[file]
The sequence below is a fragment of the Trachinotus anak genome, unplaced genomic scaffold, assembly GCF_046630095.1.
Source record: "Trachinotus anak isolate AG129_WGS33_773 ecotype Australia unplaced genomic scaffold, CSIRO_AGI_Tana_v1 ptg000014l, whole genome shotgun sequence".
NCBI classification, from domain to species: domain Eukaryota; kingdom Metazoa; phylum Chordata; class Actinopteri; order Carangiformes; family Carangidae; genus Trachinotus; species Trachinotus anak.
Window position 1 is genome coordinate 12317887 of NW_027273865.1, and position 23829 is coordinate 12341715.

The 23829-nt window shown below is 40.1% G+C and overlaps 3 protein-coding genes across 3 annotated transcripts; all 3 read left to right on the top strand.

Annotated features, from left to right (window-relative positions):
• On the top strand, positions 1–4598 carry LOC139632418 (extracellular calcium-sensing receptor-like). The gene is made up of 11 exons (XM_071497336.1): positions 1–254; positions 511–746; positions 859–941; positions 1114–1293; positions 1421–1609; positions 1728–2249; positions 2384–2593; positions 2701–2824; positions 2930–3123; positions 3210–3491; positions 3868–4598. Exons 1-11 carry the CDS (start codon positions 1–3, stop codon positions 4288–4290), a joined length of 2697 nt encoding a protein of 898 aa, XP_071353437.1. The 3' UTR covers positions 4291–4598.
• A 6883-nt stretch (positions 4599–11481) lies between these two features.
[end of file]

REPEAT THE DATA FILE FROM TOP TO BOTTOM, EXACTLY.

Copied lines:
The sequence below is a fragment of the Trachinotus anak genome, unplaced genomic scaffold, assembly GCF_046630095.1.
Source record: "Trachinotus anak isolate AG129_WGS33_773 ecotype Australia unplaced genomic scaffold, CSIRO_AGI_Tana_v1 ptg000014l, whole genome shotgun sequence".
NCBI classification, from domain to species: domain Eukaryota; kingdom Metazoa; phylum Chordata; class Actinopteri; order Carangiformes; family Carangidae; genus Trachinotus; species Trachinotus anak.
Window position 1 is genome coordinate 12317887 of NW_027273865.1, and position 23829 is coordinate 12341715.

The 23829-nt window shown below is 40.1% G+C and overlaps 3 protein-coding genes across 3 annotated transcripts; all 3 read left to right on the top strand.

Annotated features, from left to right (window-relative positions):
• On the top strand, positions 1–4598 carry LOC139632418 (extracellular calcium-sensing receptor-like). The gene is made up of 11 exons (XM_071497336.1): positions 1–254; positions 511–746; positions 859–941; positions 1114–1293; positions 1421–1609; positions 1728–2249; positions 2384–2593; positions 2701–2824; positions 2930–3123; positions 3210–3491; positions 3868–4598. Exons 1-11 carry the CDS (start codon positions 1–3, stop codon positions 4288–4290), a joined length of 2697 nt encoding a protein of 898 aa, XP_071353437.1. The 3' UTR covers positions 4291–4598.
• A 6883-nt stretch (positions 4599–11481) lies between these two features.